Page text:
May 31, 2016 - Dec 31, 2016

Wood · Craft

Ewha Womans University Museum

Ewha Womans University 130th Anniversary Special Exhibition

Ewha Womans University Museum presents a special woodcraft collection exhibition titled Wood·Craft in celebration of the 130th anniversary of the university’s foundation. This exhibition was designed to look back on the usefulness and beauty of furniture and crafts made of wood. As wood is nature’s longest and most basic resource, it has been around in the life of mankind for a long period of time. Wood has served as the most basic material to build shelters to live in and tools to use. Therefore, it is wood craftsmanship that reveals the basic skills and wisdom of those living in a certain region. A total of about 100 objects displayed for this exhibition are Korean furniture and crafts that were produced and used from the Joseon dynasty to modern times. Next to ceramics, wood crafts are the largest holdings in the University Museum’s collections. The University Museum has collected a wide variety of relics and donations since its foundation, some of which would be singled out for special events (in the case of the university inviting prominent figures from overseas) or displayed in the president’s office to highlight the beauty of Korea and the rich cultural tradition of the university.This exhibition presents a vast array of wood crafts that were made in consideration of space and the user,such as a bookshelf and desk in the study of a scholar, a document chest and wardrobe, along with a comb box and a dressing stand, placed in the women’s quarters, and a small portable dining table used in the kitchen—all of which are displayed in different sections according to use and design, demonstrating the material properties of wood, its aesthetic values, and history.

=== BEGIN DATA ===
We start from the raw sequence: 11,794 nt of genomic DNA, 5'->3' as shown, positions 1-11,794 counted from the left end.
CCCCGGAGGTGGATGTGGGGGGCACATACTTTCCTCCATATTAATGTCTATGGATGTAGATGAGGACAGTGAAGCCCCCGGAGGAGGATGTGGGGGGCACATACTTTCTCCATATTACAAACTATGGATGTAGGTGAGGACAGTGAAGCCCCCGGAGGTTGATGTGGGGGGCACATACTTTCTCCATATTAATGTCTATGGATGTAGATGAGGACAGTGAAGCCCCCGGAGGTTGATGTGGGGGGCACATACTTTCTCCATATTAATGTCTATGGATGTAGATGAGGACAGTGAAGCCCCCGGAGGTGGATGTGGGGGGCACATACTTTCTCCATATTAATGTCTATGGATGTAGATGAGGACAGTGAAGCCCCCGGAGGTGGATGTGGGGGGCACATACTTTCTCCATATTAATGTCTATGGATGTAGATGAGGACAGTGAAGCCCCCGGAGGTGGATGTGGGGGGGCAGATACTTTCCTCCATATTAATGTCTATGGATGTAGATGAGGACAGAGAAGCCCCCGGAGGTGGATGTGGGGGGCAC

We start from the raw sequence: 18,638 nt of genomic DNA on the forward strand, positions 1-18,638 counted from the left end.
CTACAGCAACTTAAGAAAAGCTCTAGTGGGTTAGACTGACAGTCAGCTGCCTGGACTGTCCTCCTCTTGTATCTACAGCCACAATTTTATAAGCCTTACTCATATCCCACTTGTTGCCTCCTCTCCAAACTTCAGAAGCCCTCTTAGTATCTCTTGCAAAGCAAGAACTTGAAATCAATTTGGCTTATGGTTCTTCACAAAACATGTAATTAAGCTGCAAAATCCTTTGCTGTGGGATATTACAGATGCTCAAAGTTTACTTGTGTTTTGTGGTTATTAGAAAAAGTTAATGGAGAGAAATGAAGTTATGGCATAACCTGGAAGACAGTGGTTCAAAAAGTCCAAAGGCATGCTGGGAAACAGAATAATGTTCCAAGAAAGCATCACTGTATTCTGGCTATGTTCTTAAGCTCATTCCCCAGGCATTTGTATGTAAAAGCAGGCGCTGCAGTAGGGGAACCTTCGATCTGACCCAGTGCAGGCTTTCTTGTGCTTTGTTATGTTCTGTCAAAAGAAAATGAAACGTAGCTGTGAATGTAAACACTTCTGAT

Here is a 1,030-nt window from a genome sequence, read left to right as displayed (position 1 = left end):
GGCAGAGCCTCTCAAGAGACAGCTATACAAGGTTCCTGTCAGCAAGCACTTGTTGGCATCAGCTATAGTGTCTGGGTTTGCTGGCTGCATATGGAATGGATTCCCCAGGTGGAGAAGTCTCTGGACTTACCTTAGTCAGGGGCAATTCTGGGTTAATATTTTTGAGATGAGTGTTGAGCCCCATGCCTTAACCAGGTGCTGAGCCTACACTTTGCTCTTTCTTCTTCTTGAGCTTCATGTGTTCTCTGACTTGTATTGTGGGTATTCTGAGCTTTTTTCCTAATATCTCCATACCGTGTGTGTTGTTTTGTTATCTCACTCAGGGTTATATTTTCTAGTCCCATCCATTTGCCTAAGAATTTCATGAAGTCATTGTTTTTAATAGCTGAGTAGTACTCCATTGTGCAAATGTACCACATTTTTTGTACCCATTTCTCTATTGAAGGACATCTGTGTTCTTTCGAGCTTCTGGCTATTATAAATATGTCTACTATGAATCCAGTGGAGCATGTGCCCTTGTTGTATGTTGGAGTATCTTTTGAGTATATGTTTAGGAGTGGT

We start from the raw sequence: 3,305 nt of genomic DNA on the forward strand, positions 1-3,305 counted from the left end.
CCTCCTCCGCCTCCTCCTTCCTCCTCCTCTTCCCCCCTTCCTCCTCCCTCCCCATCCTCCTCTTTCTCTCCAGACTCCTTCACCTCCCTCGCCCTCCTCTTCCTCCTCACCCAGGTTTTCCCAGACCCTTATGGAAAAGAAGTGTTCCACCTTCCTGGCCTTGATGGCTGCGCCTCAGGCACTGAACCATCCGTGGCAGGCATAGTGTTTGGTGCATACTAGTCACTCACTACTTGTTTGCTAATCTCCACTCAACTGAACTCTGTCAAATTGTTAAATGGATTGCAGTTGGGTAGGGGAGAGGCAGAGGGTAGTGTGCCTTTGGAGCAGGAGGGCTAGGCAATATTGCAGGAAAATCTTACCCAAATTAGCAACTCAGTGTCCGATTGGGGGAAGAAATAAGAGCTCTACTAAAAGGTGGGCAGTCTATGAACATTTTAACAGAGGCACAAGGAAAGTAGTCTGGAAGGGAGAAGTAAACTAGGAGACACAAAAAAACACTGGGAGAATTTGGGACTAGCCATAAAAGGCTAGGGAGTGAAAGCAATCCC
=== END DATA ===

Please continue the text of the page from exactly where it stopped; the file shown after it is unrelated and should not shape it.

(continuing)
Shelves and Desks
Shelves for storing books or stationery, seoan (desk) and gyeongsang (reading table) were commonly used in the men’s quarters or sarangbang. These three or four-tiered shelves were classified as such since they have an open design on every side and a shelf for a document chest or a cabinet for storing objects. Bookshelves for storing a collection of books were also made. Desks varied in size and length. Short desks were used for reading books and long desks, some of which had shelves or drawers below to increase their utility, were used in writing on scrolls of paper. The upper class and the royal family often used a black or red-lacquered desk, but most shelves and desks were made with finely textured wood grain chosen for its natural beauty, and were not heavily decorated by, for example, rubbing the wood with ash to remove gloss. Shelves and desks with elegance and the beauty of restraint were a symbol of the spirit of Joseon’s scholars.